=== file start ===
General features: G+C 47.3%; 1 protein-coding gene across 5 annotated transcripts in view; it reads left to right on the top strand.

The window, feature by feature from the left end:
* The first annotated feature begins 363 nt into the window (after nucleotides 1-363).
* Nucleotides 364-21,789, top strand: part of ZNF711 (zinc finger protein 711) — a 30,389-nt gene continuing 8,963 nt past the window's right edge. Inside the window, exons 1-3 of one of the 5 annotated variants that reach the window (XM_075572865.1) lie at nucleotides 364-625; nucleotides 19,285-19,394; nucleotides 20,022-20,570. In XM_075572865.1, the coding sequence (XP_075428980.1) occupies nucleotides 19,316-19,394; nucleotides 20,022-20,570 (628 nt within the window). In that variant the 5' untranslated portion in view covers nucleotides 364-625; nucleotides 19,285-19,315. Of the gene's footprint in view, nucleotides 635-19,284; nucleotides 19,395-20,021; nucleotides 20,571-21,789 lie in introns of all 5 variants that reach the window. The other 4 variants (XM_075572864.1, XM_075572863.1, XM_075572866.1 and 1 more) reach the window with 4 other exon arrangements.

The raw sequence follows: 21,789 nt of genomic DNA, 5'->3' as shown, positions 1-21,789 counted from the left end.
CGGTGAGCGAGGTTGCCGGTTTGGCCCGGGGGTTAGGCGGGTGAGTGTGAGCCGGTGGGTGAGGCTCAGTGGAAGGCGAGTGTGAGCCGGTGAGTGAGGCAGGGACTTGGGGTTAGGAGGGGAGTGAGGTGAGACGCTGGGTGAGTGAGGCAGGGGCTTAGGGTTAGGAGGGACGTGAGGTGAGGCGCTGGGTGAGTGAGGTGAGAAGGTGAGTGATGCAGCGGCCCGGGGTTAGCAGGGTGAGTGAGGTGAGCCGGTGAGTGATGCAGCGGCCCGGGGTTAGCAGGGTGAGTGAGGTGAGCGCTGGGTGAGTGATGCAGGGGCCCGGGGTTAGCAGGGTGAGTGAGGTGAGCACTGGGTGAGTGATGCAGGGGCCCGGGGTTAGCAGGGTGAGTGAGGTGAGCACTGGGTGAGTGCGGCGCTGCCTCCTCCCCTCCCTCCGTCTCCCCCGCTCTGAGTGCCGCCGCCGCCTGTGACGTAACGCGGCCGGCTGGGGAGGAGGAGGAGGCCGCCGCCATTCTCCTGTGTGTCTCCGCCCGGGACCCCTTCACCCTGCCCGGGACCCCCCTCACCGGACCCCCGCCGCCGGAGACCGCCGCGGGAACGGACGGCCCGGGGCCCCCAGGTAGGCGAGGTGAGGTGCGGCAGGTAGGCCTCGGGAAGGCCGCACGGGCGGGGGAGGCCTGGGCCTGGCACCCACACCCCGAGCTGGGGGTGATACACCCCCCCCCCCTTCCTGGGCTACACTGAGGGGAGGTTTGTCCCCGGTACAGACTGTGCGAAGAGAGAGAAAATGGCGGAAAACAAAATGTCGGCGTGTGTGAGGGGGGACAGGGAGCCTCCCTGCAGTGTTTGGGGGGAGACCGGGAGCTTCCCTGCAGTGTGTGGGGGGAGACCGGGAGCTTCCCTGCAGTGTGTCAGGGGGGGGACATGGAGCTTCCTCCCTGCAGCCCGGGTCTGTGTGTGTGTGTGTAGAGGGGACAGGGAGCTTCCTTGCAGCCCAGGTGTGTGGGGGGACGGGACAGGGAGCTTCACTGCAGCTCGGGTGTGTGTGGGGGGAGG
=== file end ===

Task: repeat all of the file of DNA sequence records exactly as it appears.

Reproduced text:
General features: G+C 47.3%; 1 protein-coding gene across 5 annotated transcripts in view; it reads left to right on the top strand.

The window, feature by feature from the left end:
* The first annotated feature begins 363 nt into the window (after nucleotides 1-363).
* Nucleotides 364-21,789, top strand: part of ZNF711 (zinc finger protein 711) — a 30,389-nt gene continuing 8,963 nt past the window's right edge. Inside the window, exons 1-3 of one of the 5 annotated variants that reach the window (XM_075572865.1) lie at nucleotides 364-625; nucleotides 19,285-19,394; nucleotides 20,022-20,570. In XM_075572865.1, the coding sequence (XP_075428980.1) occupies nucleotides 19,316-19,394; nucleotides 20,022-20,570 (628 nt within the window). In that variant the 5' untranslated portion in view covers nucleotides 364-625; nucleotides 19,285-19,315. Of the gene's footprint in view, nucleotides 635-19,284; nucleotides 19,395-20,021; nucleotides 20,571-21,789 lie in introns of all 5 variants that reach the window. The other 4 variants (XM_075572864.1, XM_075572863.1, XM_075572866.1 and 1 more) reach the window with 4 other exon arrangements.

The raw sequence follows: 21,789 nt of genomic DNA, 5'->3' as shown, positions 1-21,789 counted from the left end.
CGGTGAGCGAGGTTGCCGGTTTGGCCCGGGGGTTAGGCGGGTGAGTGTGAGCCGGTGGGTGAGGCTCAGTGGAAGGCGAGTGTGAGCCGGTGAGTGAGGCAGGGACTTGGGGTTAGGAGGGGAGTGAGGTGAGACGCTGGGTGAGTGAGGCAGGGGCTTAGGGTTAGGAGGGACGTGAGGTGAGGCGCTGGGTGAGTGAGGTGAGAAGGTGAGTGATGCAGCGGCCCGGGGTTAGCAGGGTGAGTGAGGTGAGCCGGTGAGTGATGCAGCGGCCCGGGGTTAGCAGGGTGAGTGAGGTGAGCGCTGGGTGAGTGATGCAGGGGCCCGGGGTTAGCAGGGTGAGTGAGGTGAGCACTGGGTGAGTGATGCAGGGGCCCGGGGTTAGCAGGGTGAGTGAGGTGAGCACTGGGTGAGTGCGGCGCTGCCTCCTCCCCTCCCTCCGTCTCCCCCGCTCTGAGTGCCGCCGCCGCCTGTGACGTAACGCGGCCGGCTGGGGAGGAGGAGGAGGCCGCCGCCATTCTCCTGTGTGTCTCCGCCCGGGACCCCTTCACCCTGCCCGGGACCCCCCTCACCGGACCCCCGCCGCCGGAGACCGCCGCGGGAACGGACGGCCCGGGGCCCCCAGGTAGGCGAGGTGAGGTGCGGCAGGTAGGCCTCGGGAAGGCCGCACGGGCGGGGGAGGCCTGGGCCTGGCACCCACACCCCGAGCTGGGGGTGATACACCCCCCCCCCCTTCCTGGGCTACACTGAGGGGAGGTTTGTCCCCGGTACAGACTGTGCGAAGAGAGAGAAAATGGCGGAAAACAAAATGTCGGCGTGTGTGAGGGGGGACAGGGAGCCTCCCTGCAGTGTTTGGGGGGAGACCGGGAGCTTCCCTGCAGTGTGTGGGGGGAGACCGGGAGCTTCCCTGCAGTGTGTCAGGGGGGGGACATGGAGCTTCCTCCCTGCAGCCCGGGTCTGTGTGTGTGTGTGTAGAGGGGACAGGGAGCTTCCTTGCAGCCCAGGTGTGTGGGGGGACGGGACAGGGAGCTTCACTGCAGCTCGGGTGTGTGTGGGGGGAGG